• Cypress Bay High School - Weston, FL
  • February 22, 2020

It is not uncommon to find students in the average high school or college classroom utilizing devices such as laptops, smartwatches, smartphones and tablets during educational instruction times. With increased prominence of technology in schools, students are given greater opportunities to collaborate with one another, explore new topics, help the environment and learn from peers, as well as other teachers around the globe.However, smart devices also give students the ability to access photos and other information without the teacher’s awareness. Unfortunately, this opportunity also brings about the potential for distraction during critical instructional time and the increased ease by which students can cheat.

In class, students can take notes, edit work and collaborate with others all on their devices, rather than the conventional pen and paper method. Applications like Google Docs and Google Drive allow individuals to share work that they complete online, promoting learning with and from others interested in the same area of study. In a research project conducted by EdTech focus on K-12 education, researcher Correy Murray found that 74 percent of teachers polled stated technology is critical in expanding on classroom content and motivating individuals. Resources such as Crash Course Youtube videos have proven beneficial in terms of instructing content that may have been missed, or even as a form of review for those looking to cram information. Additionally, 73 percent of those surveyed claimed that it helps teachers and their students respond to new learning styles. Students can pick up information they may have missed with the use of computer systems and reiterate upon material from class.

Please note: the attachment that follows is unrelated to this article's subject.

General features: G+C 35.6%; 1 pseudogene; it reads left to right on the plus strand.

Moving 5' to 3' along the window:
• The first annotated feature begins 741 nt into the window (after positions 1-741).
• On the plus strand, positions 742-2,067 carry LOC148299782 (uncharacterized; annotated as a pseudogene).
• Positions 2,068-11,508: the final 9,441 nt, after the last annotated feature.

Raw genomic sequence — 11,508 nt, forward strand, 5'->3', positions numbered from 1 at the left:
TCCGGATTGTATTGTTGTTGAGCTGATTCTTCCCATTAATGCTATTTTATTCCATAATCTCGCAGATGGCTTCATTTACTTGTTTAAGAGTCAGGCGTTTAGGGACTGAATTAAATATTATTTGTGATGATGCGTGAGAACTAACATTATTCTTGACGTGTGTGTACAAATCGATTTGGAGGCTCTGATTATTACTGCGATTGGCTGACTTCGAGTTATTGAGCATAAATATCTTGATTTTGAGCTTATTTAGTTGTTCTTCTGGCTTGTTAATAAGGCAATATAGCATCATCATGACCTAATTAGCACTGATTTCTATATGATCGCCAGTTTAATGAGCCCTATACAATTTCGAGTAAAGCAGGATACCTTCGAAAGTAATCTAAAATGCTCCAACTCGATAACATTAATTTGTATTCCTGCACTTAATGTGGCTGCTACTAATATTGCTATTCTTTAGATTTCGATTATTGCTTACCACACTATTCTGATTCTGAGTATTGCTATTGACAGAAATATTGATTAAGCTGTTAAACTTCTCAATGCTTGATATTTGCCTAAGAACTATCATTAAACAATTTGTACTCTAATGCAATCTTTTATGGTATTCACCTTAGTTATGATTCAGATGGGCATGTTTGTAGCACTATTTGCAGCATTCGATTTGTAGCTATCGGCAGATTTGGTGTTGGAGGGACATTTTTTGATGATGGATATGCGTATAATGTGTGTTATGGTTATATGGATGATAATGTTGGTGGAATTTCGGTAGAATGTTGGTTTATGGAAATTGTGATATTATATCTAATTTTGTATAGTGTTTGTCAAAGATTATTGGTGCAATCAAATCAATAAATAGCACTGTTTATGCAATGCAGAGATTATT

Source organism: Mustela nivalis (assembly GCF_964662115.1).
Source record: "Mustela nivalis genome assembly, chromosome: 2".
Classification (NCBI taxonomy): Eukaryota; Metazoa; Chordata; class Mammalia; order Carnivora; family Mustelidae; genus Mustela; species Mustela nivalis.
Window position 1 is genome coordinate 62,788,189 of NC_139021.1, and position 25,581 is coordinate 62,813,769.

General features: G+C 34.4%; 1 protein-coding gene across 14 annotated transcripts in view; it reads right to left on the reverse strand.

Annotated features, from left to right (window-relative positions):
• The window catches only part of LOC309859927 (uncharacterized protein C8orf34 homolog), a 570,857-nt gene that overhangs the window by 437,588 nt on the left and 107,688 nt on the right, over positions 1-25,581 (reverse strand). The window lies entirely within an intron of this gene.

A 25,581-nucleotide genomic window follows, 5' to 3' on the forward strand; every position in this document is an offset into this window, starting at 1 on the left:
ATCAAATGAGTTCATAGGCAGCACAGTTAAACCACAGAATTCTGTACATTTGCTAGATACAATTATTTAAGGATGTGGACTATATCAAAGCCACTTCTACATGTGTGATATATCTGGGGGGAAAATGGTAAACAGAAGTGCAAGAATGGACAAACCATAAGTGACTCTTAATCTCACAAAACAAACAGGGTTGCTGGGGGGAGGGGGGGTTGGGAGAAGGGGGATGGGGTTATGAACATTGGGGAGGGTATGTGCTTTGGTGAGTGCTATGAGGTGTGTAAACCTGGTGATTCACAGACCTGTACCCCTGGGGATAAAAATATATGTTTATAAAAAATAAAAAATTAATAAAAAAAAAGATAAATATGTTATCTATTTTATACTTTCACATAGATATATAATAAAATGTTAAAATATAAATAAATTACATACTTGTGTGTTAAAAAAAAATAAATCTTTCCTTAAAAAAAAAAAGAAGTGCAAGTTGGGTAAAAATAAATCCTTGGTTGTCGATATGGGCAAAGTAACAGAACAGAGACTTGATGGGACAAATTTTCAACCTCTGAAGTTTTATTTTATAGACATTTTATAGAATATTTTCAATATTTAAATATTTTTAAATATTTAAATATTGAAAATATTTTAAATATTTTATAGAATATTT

Not only are these enhanced learning opportunities advantageous in the learning process, students and teachers alike are also helping the environment, one printed handout at a time. According to a study conducted by edutopia.org, the average student uses 833 sheets of paper per school year, equating to approximately eight percent of a tree. When teachers make the executive decision to switch from paper tests, assignments and handouts to online resources, they are also significantly benefiting the environment. This same concept applies to the student as well. By taking paperless notes, one can save the planet while simultaneously keeping up with the times by following trends in electronics and technology.

While the benefits of collaboration and the positive environmental impact do prove helpful in many scenarios, the utilization of smart devices grants students increased cheating opportunities as well as potential distractions during class time. When teachers permit students to use their own personal laptops, for example, the instructor is unable to monitor the screen from their external device. Therefore, the students have the ability to open another tab and search for information that may not be permitted for the purpose of that assignment. In present day, many smartwatches have photo features, as well as cellular features, thus heightening the prospect for individuals to find means to seek external help during examination time. Although this challenge may be ever growing, the ultimate authority in the classroom lies in the hands of the teacher and through regulations such as “tech-free times” or policies like no smart devices during exams, students and teachers will be able to reach a fine balance.

In light of the benefits students, teachers and the environment can derive from accepting the increased availability of technology in schools, individuals should accept this resource and learn to work with it strategically for optimum success.